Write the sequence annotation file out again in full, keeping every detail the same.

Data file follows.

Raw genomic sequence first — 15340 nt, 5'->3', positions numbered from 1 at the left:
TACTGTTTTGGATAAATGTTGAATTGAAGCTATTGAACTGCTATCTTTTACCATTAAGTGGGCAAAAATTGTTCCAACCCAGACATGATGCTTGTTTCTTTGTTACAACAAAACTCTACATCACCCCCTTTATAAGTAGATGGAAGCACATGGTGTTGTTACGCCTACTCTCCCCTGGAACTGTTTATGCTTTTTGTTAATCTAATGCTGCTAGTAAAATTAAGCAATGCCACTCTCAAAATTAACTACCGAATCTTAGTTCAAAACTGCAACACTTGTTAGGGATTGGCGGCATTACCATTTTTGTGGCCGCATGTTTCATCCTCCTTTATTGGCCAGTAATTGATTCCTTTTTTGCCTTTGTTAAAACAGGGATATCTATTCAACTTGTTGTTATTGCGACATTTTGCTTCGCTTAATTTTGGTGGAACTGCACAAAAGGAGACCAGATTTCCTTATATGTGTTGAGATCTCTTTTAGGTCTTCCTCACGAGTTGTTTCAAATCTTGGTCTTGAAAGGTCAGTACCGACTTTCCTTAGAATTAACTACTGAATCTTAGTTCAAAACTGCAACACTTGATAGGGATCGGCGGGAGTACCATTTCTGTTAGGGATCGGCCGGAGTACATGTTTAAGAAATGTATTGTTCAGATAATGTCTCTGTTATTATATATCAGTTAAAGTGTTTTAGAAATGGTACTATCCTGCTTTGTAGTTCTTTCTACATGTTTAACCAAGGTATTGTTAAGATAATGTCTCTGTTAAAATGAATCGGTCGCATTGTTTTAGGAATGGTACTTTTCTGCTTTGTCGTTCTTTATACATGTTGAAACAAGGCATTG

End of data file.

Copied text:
Raw genomic sequence first — 15340 nt, 5'->3', positions numbered from 1 at the left:
TACTGTTTTGGATAAATGTTGAATTGAAGCTATTGAACTGCTATCTTTTACCATTAAGTGGGCAAAAATTGTTCCAACCCAGACATGATGCTTGTTTCTTTGTTACAACAAAACTCTACATCACCCCCTTTATAAGTAGATGGAAGCACATGGTGTTGTTACGCCTACTCTCCCCTGGAACTGTTTATGCTTTTTGTTAATCTAATGCTGCTAGTAAAATTAAGCAATGCCACTCTCAAAATTAACTACCGAATCTTAGTTCAAAACTGCAACACTTGTTAGGGATTGGCGGCATTACCATTTTTGTGGCCGCATGTTTCATCCTCCTTTATTGGCCAGTAATTGATTCCTTTTTTGCCTTTGTTAAAACAGGGATATCTATTCAACTTGTTGTTATTGCGACATTTTGCTTCGCTTAATTTTGGTGGAACTGCACAAAAGGAGACCAGATTTCCTTATATGTGTTGAGATCTCTTTTAGGTCTTCCTCACGAGTTGTTTCAAATCTTGGTCTTGAAAGGTCAGTACCGACTTTCCTTAGAATTAACTACTGAATCTTAGTTCAAAACTGCAACACTTGATAGGGATCGGCGGGAGTACCATTTCTGTTAGGGATCGGCCGGAGTACATGTTTAAGAAATGTATTGTTCAGATAATGTCTCTGTTATTATATATCAGTTAAAGTGTTTTAGAAATGGTACTATCCTGCTTTGTAGTTCTTTCTACATGTTTAACCAAGGTATTGTTAAGATAATGTCTCTGTTAAAATGAATCGGTCGCATTGTTTTAGGAATGGTACTTTTCTGCTTTGTCGTTCTTTATACATGTTGAAACAAGGCATTG